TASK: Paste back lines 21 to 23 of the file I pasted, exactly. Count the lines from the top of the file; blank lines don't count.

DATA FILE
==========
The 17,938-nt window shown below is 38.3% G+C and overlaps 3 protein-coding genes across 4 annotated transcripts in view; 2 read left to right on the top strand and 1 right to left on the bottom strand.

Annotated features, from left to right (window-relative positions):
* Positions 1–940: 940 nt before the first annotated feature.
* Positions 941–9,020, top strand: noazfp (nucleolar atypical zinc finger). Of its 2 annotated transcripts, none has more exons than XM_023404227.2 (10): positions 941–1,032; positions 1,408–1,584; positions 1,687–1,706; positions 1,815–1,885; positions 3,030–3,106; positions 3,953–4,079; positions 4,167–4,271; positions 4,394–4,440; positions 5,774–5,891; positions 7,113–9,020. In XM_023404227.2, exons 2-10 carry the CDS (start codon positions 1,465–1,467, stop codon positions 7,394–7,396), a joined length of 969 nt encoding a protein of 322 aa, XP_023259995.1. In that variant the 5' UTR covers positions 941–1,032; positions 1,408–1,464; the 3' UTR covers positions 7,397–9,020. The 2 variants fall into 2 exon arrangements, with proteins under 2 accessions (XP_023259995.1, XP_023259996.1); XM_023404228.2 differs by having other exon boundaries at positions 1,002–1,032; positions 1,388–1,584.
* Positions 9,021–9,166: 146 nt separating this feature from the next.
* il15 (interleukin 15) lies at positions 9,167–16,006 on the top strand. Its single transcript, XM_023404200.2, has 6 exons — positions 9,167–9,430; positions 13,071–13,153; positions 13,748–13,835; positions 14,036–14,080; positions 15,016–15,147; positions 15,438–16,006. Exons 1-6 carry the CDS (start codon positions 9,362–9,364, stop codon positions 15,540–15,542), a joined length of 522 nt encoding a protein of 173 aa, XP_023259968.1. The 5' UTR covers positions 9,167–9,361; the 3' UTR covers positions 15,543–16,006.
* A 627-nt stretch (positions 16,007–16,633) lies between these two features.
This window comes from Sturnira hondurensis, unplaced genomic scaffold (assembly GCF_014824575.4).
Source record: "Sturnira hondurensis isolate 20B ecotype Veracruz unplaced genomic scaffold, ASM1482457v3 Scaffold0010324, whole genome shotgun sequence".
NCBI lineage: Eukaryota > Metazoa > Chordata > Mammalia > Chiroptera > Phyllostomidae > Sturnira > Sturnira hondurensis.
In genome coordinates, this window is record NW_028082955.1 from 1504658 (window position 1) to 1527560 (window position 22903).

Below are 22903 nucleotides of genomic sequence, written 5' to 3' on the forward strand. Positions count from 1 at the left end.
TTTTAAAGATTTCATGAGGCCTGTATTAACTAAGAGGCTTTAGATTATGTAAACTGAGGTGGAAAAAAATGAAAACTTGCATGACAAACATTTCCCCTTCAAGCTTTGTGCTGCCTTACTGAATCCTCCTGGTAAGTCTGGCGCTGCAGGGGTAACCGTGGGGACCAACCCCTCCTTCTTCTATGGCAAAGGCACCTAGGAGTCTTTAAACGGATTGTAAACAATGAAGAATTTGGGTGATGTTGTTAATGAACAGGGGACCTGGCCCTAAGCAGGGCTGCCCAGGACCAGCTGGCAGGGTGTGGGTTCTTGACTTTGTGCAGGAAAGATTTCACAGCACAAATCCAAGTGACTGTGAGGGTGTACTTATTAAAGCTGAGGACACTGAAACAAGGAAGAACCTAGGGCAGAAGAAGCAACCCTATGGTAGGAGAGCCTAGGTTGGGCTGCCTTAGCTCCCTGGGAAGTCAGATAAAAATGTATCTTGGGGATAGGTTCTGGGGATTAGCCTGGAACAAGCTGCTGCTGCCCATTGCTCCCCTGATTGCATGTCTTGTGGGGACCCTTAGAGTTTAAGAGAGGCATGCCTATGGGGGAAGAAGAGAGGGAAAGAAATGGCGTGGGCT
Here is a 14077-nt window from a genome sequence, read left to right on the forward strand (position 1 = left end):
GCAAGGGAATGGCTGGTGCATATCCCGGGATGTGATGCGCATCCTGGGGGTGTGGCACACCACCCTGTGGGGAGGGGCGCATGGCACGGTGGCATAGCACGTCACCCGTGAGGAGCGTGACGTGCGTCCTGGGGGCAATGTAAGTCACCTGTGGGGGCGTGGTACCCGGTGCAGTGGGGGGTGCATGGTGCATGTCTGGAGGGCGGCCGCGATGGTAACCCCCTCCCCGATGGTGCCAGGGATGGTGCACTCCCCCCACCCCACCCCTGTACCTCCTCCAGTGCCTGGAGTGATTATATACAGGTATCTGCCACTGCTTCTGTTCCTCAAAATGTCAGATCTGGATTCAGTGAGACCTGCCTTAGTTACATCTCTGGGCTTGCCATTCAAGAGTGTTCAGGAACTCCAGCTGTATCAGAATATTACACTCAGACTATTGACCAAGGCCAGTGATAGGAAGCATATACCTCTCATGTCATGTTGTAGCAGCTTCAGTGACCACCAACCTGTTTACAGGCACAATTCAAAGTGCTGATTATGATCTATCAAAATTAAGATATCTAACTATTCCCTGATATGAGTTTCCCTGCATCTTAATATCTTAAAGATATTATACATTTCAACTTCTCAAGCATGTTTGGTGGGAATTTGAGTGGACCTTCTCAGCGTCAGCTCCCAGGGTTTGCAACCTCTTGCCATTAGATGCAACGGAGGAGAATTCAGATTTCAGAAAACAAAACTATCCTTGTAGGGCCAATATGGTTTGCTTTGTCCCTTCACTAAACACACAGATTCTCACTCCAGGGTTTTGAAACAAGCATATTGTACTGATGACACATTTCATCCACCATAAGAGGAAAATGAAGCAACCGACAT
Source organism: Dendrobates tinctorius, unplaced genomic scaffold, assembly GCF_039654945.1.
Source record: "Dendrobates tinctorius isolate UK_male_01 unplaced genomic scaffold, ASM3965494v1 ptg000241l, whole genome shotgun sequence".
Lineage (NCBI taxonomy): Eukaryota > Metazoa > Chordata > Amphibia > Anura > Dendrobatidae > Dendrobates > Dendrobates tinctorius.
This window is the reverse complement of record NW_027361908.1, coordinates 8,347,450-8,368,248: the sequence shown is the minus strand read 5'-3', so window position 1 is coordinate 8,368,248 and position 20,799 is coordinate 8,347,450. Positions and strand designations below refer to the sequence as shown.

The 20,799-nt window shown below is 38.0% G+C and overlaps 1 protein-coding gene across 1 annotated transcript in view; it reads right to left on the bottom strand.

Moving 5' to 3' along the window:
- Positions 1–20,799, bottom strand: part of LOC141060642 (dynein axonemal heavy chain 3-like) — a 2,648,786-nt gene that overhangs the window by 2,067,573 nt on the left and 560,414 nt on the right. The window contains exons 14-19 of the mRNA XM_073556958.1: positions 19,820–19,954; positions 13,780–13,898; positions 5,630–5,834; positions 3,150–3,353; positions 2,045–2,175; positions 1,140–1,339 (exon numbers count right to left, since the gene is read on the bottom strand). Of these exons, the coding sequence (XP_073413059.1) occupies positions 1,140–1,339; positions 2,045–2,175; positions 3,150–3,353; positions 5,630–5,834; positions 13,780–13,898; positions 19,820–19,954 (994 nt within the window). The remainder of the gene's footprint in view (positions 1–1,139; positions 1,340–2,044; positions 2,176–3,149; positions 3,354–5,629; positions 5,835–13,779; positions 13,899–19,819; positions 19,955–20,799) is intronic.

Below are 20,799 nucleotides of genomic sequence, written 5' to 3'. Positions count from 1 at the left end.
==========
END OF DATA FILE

Moving 5' to 3' along the window:
- Positions 1–20,799, bottom strand: part of LOC141060642 (dynein axonemal heavy chain 3-like) — a 2,648,786-nt gene that overhangs the window by 2,067,573 nt on the left and 560,414 nt on the right. The window contains exons 14-19 of the mRNA XM_073556958.1: positions 19,820–19,954; positions 13,780–13,898; positions 5,630–5,834; positions 3,150–3,353; positions 2,045–2,175; positions 1,140–1,339 (exon numbers count right to left, since the gene is read on the bottom strand). Of these exons, the coding sequence (XP_073413059.1) occupies positions 1,140–1,339; positions 2,045–2,175; positions 3,150–3,353; positions 5,630–5,834; positions 13,780–13,898; positions 19,820–19,954 (994 nt within the window). The remainder of the gene's footprint in view (positions 1–1,139; positions 1,340–2,044; positions 2,176–3,149; positions 3,354–5,629; positions 5,835–13,779; positions 13,899–19,819; positions 19,955–20,799) is intronic.

Below are 20,799 nucleotides of genomic sequence, written 5' to 3'. Positions count from 1 at the left end.